The first band on stage, the Go Find from Antwerp, don’t seem particularly interesting musically; generic indie pop, with slight touches of synth and electronic beats, with a lot of their songs sounding similar to each other. They’re not bad musicians though and after a while the catchy-ness of some of their dream pop landscapes – most to me unknown – is contagious and has me nodding at least half-enthusiastically. “Let me take you back to the 90′s, when we were teens” the vocalist sings in one of their most electronic-sounding tunes; the Belgian boys appear to have taken the best from the disco-electro scene (dismissing terrible stuff like Alcazar, thankfully) and mixed it with folk the likes of Kings of Convenience. Overall a good choice for warming up the audience and maybe a band I’d like to see again, in a different setting with more time to look into the music; in any case, a good contrast to what came next.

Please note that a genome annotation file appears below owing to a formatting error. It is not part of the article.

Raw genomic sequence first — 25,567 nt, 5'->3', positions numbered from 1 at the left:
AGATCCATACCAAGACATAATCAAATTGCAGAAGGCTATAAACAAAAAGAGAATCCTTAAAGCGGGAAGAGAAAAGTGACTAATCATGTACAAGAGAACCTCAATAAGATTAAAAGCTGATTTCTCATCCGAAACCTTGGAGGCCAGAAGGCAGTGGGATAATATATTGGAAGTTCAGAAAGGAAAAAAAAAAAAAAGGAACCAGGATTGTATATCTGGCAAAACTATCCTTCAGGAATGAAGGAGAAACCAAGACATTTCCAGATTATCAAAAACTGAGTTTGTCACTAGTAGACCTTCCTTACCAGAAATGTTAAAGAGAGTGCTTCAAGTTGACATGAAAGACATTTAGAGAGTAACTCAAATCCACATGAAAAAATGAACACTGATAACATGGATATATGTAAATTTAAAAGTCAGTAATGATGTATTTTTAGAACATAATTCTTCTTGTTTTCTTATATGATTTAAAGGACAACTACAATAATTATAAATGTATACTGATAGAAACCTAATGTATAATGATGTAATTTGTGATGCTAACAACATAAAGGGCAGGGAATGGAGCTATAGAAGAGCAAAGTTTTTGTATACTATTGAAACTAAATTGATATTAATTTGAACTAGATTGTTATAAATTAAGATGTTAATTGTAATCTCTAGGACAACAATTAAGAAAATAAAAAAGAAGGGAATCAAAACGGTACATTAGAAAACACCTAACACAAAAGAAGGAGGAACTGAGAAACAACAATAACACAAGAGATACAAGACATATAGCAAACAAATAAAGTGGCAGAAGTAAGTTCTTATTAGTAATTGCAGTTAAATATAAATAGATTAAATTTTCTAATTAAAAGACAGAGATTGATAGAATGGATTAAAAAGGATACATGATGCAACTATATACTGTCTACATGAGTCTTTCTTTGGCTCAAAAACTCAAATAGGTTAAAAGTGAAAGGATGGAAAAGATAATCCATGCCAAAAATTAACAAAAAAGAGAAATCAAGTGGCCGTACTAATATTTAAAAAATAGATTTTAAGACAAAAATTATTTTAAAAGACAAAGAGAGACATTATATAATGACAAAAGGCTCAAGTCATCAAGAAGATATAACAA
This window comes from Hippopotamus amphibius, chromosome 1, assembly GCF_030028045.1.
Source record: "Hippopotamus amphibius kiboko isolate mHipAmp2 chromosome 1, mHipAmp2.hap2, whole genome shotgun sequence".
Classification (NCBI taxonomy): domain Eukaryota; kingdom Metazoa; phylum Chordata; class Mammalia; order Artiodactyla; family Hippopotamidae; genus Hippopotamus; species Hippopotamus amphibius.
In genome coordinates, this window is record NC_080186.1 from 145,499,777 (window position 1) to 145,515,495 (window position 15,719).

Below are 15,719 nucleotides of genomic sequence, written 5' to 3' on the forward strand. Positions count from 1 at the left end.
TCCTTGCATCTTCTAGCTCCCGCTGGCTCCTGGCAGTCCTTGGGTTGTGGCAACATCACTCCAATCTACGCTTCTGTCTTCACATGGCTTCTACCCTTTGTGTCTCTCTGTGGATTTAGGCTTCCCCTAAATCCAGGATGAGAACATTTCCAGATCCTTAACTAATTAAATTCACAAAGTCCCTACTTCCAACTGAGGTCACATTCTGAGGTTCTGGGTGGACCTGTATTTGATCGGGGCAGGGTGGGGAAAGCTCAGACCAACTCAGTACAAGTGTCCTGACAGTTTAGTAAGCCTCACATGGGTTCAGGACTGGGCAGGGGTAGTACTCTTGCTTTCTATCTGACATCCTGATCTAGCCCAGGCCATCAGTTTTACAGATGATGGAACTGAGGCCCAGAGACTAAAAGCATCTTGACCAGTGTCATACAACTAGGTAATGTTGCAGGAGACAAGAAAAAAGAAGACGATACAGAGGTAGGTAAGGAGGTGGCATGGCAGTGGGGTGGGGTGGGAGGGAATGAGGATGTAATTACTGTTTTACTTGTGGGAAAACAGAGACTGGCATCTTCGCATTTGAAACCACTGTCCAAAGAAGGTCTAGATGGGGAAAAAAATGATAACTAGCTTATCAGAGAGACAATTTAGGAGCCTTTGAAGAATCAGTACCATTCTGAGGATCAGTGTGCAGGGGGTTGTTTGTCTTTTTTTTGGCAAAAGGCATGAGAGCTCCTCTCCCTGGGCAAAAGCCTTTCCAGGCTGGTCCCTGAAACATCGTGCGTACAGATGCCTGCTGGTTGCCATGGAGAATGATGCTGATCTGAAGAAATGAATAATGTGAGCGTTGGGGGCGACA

After a good 30-minute break – long enough for the grand piano to make its appearance and technical problems to be fixed, for me to gulp down a whole 0.5L of water and make my way to the other side of the stage – Chris Garneau comes on stage. This is my fourth time seeing him live, and as always he is quiet and unassuming, maybe more so than ever, strangely different from how he is when in good company, when good jokes are his best friends. He hardly introduces any of the songs, thinking maybe that chatter on stage is for bands who won’t let their music speak for them, and plays only the saddest from his repertoire, picking and choosing freely from Music for Tourists, C-Sides, and his latest effort El Radio; songs like Relief and Baby’s Romance, painfully beautiful on record already, acquire much more depth when heard live and, as no one around me makes a sound, I feel ashamed of the clicking of my camera. The air thickens and it becomes harder to breathe until I realise it’s because, silly me, I’m holding my breath. Accidentally. Mostly sitting at the piano and terribly shy, Chris goes on to play the Cats & Kids, Not Nice, swooshing past any of the upbeat songs that make El Radio so eclectic and beautiful like Fireflies, No More Pirates, and Dirty Night Clowns. Predictably – maybe to make the Elliott Smith fans in the audience happy – he plays Between the Bars. Harvest however, which I have yet to hear live, is absent from his set, but after his very last planned song on the guitar, while the crew points at the clocks saying it’s time to wrap up, he goes on stage again, this time to make me – but no one will know except for us – happy, and plays a grand, wonderful, gorgeous, heartbreaking version of Jenny O.‘s Sugar, which I am unable to hear in all of its beauty since I am now perched on a chair backstage, now and then stretching my neck to see a bit of his back, arched in concentration to get all the notes from his friend right. This said, tonight really isn’t his best performance, I feel. And then I wonder how the public, out there, most people seeing him for the first time, perceive him and his music, whether they are deceived or extremely pleased; the couple of people I chat to later on in the evening appear to have enjoyed it and didn’t seem bothered by his unwillingness to let anything, other than song lyrics, out of his mouth.